The Human Genome Project: Decoding the Mystery of Man

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The Human Genome Project

Decoding the Mystery of Man

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Rarely does scientific research spark the excitement of a sporting event. But back in June 2000, the race was on. Scrambling to decode the secrets of human genes, the U.S.-based National Institutes of Health (NIH), the world’s largest institution funding medical research, and Celera Genomics Corp., a biotech company, both announced that they had deciphered 85 to 90 percent of the human genome.

Sometimes likened to the race to put a man on the moon, the decade-old Human Genome Project effort to decode our genes was churning out 12,000 letters of genetic code every minute of every day, creating a list that totaled approximately 3 billion when it was finally completed in April 2003.

More than 1,100 biologists, computer scientists and analysts at university laboratories in six countries worked to complete what some are calling biology’s version of the Book of Life.

The glory of your genome

You may have heard much about the human genome in recent years, and there’s more to come. But what exactly is the genome, and what does it mean for us?

In elementary school we learn that everything we see is made up of atoms. We learn that atoms combine to make molecules. But we only hazily understand how tiny atoms and molecules come together to make you and me the living creatures we are—filled with the wonder, complexity, potential and choices we live with daily.

How do atoms and molecules work together to create the unique being that is you? The search to discover the answer to that question is perhaps the greatest story of sleuthing in science.

All biological life is made up of an astonishingly complex blend of molecules. They combine, break down and recombine into the same or a myriad of other forms of molecules. Continuously, day in and day out, trillions of actions and reactions of molecules occur every second in processes that provide energy, food and cell maintenance for our bodies.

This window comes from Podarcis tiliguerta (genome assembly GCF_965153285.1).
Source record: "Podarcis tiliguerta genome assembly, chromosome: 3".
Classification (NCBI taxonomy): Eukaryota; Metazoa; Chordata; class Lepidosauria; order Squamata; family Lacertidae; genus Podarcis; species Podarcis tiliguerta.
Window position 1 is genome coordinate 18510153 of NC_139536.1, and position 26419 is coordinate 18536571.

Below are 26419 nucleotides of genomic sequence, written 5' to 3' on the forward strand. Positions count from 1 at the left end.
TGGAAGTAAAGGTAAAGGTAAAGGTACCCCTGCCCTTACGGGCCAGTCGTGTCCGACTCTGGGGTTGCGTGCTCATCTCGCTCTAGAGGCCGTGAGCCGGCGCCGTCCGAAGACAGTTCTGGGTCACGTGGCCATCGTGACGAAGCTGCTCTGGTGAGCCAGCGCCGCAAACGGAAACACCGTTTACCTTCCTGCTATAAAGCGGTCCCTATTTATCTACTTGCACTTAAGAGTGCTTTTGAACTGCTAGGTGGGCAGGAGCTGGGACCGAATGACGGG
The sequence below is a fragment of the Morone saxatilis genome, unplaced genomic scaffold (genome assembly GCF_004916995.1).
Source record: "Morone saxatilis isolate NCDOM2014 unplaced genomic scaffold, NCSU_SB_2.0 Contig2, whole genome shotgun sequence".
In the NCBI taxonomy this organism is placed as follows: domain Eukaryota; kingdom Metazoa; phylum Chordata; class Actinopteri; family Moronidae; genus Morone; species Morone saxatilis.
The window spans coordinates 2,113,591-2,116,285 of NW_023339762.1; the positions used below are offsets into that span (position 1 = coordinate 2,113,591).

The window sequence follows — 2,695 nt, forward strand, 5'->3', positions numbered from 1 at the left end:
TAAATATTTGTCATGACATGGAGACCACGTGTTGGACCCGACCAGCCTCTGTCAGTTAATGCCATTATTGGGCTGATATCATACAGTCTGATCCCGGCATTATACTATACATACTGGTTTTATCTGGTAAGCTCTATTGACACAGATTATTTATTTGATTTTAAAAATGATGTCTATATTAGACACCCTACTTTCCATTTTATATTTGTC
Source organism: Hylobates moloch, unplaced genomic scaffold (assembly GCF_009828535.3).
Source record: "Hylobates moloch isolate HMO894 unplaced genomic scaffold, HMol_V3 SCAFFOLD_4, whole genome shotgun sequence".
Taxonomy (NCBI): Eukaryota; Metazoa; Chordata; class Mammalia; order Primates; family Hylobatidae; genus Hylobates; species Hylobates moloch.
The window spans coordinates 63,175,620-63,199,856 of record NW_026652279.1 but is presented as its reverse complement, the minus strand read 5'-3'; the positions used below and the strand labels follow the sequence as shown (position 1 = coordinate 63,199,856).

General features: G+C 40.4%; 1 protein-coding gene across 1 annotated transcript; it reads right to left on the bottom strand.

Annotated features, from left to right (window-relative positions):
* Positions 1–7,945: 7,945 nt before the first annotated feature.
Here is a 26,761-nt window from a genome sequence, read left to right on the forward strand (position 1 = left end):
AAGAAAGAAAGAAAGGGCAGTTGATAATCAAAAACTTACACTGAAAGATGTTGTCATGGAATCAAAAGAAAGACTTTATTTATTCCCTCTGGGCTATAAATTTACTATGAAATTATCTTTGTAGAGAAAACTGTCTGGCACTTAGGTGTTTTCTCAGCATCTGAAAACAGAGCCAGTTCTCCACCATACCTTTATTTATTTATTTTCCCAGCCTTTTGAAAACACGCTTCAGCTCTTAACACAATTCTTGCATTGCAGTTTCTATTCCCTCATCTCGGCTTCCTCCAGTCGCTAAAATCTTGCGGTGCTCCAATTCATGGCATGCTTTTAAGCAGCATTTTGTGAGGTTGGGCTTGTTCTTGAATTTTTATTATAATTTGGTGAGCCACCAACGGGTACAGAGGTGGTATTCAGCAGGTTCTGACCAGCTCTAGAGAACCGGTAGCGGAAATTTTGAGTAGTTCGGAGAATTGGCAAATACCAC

What blueprint, what set of instructions, tells these atoms and molecules what to do? The Human Genome Project aimed to help solve that mystery—and in such breathtaking detail that even the scientific world is awestruck.

The related processes all revolve around molecular structures called chromosomes at the fundamental level of the beginning of life. Chromosomes function in the primary unit of the body, the human cell. In your chromosomes is the genetic document—a chemical instruction set written in chemical code—that tells your body how to arrange, structure, absorb and expel atoms and molecules.

The totality of your genetic instructions is your genome. Each of us has a unique genome, our own chemical genetic instruction set. In one way of looking at it, each human being is a genome.

You received—or became—your genome at conception. The instant your father’s sperm with its 23 chromosomes paired with your mother’s 23 chromosomes in a fertilized egg, something unique and totally new was created—you!

The design of the human cell is brilliant, its performance stunning.

You started life as a single cell. From that one cell you virtually exploded into being. Every growth pattern, stage and process of your body occurred like clockwork—from fetal development to birth, infancy, childhood, adolescence and adulthood. For your first 18 years, on average you added 100 million cells to your body every minute.

Such dizzying growth is so perfectly programmed from your own set of instructions contained in that first cell that by age 20 you became an adult of more than 100 trillion (100,000,000,000,000) cells—differentiated into heart, spleen, skin, bone, muscle, liver, stomach, eyes, intestines and, most important, brain. Scientists estimate that 40 percent of the genome is devoted to your brain development alone.